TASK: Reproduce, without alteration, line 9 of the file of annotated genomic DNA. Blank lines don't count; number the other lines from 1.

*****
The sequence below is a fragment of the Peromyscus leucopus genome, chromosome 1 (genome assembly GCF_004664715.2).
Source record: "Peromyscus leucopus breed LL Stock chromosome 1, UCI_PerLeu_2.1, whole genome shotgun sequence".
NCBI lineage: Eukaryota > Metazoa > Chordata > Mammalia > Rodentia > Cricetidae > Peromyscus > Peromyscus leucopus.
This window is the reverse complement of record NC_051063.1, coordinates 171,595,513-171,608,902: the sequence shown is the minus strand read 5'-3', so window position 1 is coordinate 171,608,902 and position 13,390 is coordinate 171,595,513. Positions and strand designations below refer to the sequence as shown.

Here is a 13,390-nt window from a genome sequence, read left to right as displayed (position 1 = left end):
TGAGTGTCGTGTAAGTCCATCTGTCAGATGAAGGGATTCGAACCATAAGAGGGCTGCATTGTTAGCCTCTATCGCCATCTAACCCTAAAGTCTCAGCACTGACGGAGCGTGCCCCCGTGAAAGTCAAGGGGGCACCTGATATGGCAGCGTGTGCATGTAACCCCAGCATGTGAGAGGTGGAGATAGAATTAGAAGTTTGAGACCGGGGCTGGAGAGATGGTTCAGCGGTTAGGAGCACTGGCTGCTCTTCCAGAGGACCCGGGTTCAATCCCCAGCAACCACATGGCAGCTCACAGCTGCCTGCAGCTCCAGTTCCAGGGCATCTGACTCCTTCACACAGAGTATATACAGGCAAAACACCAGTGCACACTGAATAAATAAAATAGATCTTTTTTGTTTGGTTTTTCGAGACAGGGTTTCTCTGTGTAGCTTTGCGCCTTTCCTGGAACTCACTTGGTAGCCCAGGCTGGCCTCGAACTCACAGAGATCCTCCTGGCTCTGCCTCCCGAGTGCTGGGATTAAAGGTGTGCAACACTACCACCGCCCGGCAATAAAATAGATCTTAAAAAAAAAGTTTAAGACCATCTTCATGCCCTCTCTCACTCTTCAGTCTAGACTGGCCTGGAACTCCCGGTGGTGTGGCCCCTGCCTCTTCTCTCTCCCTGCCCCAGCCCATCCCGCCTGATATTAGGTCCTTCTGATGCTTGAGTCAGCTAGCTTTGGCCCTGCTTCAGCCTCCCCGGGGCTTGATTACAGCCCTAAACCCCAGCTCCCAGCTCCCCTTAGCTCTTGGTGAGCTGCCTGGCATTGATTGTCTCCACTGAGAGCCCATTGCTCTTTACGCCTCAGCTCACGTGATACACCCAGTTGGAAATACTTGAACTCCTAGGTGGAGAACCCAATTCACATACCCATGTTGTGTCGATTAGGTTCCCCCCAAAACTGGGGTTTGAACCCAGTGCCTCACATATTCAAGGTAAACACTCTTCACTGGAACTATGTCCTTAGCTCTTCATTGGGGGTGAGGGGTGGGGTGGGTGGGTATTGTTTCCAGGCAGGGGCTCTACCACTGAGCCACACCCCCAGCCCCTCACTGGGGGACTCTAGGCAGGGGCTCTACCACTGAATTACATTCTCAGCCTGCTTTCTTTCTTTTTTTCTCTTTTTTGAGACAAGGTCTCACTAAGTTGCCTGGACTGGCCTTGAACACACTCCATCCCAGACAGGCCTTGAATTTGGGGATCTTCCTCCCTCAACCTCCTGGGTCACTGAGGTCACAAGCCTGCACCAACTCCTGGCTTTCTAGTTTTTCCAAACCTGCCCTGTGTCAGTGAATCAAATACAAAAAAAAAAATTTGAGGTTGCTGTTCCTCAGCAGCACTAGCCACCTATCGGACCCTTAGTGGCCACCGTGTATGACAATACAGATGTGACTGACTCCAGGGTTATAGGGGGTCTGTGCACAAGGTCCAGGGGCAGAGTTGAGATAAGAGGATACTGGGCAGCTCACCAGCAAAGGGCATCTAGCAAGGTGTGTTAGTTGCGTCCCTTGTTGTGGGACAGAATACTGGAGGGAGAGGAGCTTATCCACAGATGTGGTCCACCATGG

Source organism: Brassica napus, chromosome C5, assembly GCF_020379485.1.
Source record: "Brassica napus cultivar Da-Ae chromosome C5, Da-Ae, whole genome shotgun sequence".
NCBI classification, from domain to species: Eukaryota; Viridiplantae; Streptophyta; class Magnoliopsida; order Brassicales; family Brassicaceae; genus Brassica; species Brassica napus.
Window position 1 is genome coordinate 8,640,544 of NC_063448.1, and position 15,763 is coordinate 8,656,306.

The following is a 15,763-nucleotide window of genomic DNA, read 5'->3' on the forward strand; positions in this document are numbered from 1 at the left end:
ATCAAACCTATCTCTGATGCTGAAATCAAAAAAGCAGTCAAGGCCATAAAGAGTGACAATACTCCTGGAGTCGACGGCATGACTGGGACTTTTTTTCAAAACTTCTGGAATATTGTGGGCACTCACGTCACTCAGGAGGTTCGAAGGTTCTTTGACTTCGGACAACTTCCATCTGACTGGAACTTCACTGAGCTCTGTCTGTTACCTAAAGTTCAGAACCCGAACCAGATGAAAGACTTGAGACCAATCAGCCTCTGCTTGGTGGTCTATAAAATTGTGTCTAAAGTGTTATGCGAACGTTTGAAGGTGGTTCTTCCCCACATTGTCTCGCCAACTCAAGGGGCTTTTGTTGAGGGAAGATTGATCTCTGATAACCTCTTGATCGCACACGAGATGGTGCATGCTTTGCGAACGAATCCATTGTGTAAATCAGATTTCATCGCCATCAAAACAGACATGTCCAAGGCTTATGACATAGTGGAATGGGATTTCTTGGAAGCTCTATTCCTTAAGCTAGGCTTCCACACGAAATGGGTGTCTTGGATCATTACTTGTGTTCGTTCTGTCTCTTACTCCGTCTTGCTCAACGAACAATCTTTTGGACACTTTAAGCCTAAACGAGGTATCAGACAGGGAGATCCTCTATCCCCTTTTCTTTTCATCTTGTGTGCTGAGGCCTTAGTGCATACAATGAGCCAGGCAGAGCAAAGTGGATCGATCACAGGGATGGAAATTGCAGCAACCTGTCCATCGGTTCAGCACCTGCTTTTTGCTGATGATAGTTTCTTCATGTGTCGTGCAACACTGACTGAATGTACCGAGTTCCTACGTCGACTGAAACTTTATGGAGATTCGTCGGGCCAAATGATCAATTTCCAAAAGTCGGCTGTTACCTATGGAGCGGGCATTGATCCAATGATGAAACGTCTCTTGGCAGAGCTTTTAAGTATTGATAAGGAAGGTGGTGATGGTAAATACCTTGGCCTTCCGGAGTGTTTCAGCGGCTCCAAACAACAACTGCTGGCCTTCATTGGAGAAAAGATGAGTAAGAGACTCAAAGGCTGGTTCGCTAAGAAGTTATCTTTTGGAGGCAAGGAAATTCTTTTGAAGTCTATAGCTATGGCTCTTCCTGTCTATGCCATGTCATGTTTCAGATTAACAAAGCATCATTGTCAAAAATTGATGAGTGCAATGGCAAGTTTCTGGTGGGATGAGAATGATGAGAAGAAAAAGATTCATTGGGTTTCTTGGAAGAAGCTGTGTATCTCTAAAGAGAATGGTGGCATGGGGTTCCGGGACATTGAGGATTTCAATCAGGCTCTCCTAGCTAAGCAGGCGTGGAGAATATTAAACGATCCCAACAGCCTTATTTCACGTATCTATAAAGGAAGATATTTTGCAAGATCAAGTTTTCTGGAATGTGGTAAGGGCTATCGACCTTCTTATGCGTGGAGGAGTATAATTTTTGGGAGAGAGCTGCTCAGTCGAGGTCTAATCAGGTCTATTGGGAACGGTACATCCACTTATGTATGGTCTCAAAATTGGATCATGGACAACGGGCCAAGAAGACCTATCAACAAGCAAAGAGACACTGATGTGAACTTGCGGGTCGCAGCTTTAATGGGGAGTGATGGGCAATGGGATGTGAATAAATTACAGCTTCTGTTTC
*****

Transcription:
NCBI classification, from domain to species: Eukaryota; Viridiplantae; Streptophyta; class Magnoliopsida; order Brassicales; family Brassicaceae; genus Brassica; species Brassica napus.